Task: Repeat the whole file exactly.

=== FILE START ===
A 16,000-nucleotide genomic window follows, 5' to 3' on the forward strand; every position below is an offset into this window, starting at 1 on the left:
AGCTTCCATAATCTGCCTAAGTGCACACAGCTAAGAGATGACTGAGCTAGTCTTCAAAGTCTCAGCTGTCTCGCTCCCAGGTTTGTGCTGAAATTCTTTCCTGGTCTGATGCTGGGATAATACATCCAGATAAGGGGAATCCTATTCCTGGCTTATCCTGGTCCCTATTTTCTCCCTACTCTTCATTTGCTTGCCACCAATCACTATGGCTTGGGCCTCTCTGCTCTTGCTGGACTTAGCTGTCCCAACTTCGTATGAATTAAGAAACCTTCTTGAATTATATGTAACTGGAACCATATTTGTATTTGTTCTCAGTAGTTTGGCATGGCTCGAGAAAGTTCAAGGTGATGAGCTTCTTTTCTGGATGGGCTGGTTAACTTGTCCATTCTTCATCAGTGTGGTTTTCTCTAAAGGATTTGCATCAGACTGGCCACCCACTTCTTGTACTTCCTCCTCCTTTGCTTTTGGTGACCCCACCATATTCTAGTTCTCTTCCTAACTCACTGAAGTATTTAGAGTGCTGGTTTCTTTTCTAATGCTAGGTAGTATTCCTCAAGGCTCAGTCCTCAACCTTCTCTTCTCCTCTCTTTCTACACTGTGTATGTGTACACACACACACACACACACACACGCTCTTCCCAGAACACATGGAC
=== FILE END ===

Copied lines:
A 16,000-nucleotide genomic window follows, 5' to 3' on the forward strand; every position below is an offset into this window, starting at 1 on the left:
AGCTTCCATAATCTGCCTAAGTGCACACAGCTAAGAGATGACTGAGCTAGTCTTCAAAGTCTCAGCTGTCTCGCTCCCAGGTTTGTGCTGAAATTCTTTCCTGGTCTGATGCTGGGATAATACATCCAGATAAGGGGAATCCTATTCCTGGCTTATCCTGGTCCCTATTTTCTCCCTACTCTTCATTTGCTTGCCACCAATCACTATGGCTTGGGCCTCTCTGCTCTTGCTGGACTTAGCTGTCCCAACTTCGTATGAATTAAGAAACCTTCTTGAATTATATGTAACTGGAACCATATTTGTATTTGTTCTCAGTAGTTTGGCATGGCTCGAGAAAGTTCAAGGTGATGAGCTTCTTTTCTGGATGGGCTGGTTAACTTGTCCATTCTTCATCAGTGTGGTTTTCTCTAAAGGATTTGCATCAGACTGGCCACCCACTTCTTGTACTTCCTCCTCCTTTGCTTTTGGTGACCCCACCATATTCTAGTTCTCTTCCTAACTCACTGAAGTATTTAGAGTGCTGGTTTCTTTTCTAATGCTAGGTAGTATTCCTCAAGGCTCAGTCCTCAACCTTCTCTTCTCCTCTCTTTCTACACTGTGTATGTGTACACACACACACACACACACACACGCTCTTCCCAGAACACATGGAC